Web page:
JOURNAL ARTICLE

Reassessing Opioid Use in Breast Surgery

Victoria Huynh, Kristin Rojas, Gretchen Ahrendt, Colleen Murphy, Kshama Jaiswal, Ethan Cumbler, Nicole Christian, Sarah Tevis
Journal of Surgical Research 2020 May 28, 254: 232-241
32474196

BACKGROUND: This study aims to assess multimodal pain management and opioid prescribing practices in patients undergoing breast surgery.

METHODS: A retrospective review of patients undergoing breast surgery at an academic medical center between April 1, 2018 and September 30, 2019, was performed. Patients with a history of recent opioid use or conditions precluding use of nonsteroidal anti-inflammatory drugs (NSAIDs) or acetaminophen (APAP) were excluded. Opioid-sparing pain regimens were assessed. Opioids prescribed on discharge were recorded as oral morphine equivalents (OMEs) and concordance with the Opioid Prescribing Engagement Network (OPEN) determined.

RESULTS: The total study population consisted of 518 patients. 358 patients underwent minor outpatient procedures (sentinel lymph node biopsy, lumpectomy, and excisional biopsy), 10-40% of whom were appropriately prescribed as per the OPEN. Perioperatively, 53.9% of patients received APAP, 24.6% NSAIDs, 20.4% gabapentin, and 0.3% blocks; intraoperatively, 95.8% received local anesthetic and 25.7% ketorolac. For mastectomy without reconstruction, 63-88% of prescriptions were concordant with the OPEN. For mastectomy with reconstruction, discharge opioids ranged from 25 to 400 OMEs with a mean of 134.4 OMEs; 25% of patients received a refill. Of all patients undergoing mastectomy ± reconstruction, 62.5% received APAP, 18.8% NSAIDs, 38.8% pregabalin, and 20.6% locoregional block perioperatively; 37.5% received local anesthetic and 15.6% ketorolac intraoperatively. Of 143 inpatient stays, 89% received APAP, 38% NSAID, and 29% benzodiazepines; 29 patients received no opioids inpatient but were still prescribed 25-200 OMEs on discharge.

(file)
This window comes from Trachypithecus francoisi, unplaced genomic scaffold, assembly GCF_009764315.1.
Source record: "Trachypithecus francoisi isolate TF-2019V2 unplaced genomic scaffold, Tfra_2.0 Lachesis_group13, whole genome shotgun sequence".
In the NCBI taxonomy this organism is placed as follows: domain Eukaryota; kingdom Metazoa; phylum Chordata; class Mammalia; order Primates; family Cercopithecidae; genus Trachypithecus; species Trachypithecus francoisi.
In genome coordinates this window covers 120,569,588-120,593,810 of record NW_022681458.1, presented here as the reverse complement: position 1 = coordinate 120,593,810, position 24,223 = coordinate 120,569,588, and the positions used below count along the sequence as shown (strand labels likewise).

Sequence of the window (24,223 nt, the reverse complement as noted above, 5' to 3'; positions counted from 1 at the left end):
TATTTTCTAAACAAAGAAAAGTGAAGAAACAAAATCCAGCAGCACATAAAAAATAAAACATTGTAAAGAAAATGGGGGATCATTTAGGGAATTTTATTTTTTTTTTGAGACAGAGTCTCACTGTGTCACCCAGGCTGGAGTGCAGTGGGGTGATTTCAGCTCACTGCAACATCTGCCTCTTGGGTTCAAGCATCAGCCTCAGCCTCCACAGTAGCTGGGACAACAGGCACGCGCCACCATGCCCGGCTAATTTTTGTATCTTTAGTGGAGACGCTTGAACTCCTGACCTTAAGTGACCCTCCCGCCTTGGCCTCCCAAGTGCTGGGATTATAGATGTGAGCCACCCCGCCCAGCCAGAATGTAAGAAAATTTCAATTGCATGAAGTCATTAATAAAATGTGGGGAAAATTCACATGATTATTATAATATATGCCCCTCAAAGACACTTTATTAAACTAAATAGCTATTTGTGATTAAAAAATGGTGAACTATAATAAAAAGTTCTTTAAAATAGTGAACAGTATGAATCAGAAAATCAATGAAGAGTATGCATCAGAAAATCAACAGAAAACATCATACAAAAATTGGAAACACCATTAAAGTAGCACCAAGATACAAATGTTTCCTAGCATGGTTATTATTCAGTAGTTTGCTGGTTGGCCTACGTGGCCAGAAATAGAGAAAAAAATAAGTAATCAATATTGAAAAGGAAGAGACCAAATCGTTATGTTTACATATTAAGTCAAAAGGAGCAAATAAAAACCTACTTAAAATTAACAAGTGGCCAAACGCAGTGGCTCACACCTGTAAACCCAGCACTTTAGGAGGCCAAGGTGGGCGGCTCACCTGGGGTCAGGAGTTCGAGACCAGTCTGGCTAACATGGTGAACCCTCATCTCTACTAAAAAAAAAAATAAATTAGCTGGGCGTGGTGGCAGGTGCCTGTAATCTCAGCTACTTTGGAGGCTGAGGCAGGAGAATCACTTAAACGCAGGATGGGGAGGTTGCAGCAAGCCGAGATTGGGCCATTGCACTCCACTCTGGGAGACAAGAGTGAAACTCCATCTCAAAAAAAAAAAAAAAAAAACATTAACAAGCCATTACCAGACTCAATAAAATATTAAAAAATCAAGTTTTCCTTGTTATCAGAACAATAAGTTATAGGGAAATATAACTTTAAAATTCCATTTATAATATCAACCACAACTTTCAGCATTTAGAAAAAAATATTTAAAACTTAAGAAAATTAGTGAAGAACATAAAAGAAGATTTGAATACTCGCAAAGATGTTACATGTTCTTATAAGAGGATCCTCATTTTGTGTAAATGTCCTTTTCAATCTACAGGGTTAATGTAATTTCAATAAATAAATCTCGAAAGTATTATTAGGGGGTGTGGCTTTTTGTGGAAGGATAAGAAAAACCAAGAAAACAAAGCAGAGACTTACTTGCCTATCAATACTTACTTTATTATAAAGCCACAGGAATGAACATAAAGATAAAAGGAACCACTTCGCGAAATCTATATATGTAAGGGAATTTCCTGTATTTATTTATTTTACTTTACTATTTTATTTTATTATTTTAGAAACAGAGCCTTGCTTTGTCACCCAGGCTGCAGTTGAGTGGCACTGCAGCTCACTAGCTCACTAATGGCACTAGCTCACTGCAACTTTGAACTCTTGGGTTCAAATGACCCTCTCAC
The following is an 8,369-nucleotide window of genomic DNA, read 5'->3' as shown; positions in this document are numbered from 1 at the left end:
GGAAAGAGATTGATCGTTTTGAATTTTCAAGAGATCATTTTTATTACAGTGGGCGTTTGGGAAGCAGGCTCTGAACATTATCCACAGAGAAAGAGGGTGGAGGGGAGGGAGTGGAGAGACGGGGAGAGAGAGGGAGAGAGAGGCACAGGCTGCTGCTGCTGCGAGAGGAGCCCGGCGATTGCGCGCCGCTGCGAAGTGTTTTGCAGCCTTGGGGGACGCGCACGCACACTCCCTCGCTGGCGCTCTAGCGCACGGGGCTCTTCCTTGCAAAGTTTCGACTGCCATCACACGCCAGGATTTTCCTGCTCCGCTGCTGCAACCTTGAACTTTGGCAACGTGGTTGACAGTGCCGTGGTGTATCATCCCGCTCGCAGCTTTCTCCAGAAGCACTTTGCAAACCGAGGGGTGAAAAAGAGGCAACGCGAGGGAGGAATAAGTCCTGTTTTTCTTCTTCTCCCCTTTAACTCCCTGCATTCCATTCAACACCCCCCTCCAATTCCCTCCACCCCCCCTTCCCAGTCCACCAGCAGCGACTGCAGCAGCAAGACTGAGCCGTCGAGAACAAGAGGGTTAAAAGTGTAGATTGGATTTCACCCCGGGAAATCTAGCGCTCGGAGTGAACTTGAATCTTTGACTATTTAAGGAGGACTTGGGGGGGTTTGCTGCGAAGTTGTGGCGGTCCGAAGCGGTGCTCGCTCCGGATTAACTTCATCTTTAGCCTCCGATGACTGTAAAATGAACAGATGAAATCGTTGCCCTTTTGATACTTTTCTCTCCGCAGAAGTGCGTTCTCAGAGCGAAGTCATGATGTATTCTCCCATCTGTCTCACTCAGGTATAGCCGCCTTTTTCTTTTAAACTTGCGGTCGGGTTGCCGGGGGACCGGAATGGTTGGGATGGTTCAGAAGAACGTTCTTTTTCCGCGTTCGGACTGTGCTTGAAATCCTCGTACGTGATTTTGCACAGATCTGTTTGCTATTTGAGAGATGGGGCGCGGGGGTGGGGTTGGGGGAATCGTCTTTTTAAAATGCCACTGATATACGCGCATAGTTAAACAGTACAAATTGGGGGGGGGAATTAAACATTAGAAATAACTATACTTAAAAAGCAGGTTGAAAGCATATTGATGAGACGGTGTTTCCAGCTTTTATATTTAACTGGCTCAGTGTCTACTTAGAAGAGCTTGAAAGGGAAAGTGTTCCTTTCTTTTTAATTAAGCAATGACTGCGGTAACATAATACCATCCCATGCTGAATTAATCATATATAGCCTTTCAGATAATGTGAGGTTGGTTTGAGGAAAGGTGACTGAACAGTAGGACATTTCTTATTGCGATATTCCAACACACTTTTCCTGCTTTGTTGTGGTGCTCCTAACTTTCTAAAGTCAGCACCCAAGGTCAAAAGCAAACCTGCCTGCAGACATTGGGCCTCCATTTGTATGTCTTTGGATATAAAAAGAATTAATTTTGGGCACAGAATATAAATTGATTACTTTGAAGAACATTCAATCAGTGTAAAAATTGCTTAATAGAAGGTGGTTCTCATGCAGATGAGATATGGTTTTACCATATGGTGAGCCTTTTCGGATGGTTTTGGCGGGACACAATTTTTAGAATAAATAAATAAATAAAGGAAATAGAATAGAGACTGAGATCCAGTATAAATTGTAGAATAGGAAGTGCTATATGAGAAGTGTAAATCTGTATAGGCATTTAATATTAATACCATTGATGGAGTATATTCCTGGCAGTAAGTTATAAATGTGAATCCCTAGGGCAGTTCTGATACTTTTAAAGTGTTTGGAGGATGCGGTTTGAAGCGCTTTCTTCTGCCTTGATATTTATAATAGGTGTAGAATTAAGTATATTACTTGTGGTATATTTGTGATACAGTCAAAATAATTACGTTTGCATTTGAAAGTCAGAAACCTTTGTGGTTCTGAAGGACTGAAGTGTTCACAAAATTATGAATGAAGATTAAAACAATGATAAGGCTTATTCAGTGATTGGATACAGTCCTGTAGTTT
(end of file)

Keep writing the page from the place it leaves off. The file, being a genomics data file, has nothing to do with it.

CONCLUSIONS: There is need for a multidisciplinary approach to pain management with the use of enhanced recovery after surgery protocols as potential means to standardize perioperative regimens and mitigate opioid overprescription.

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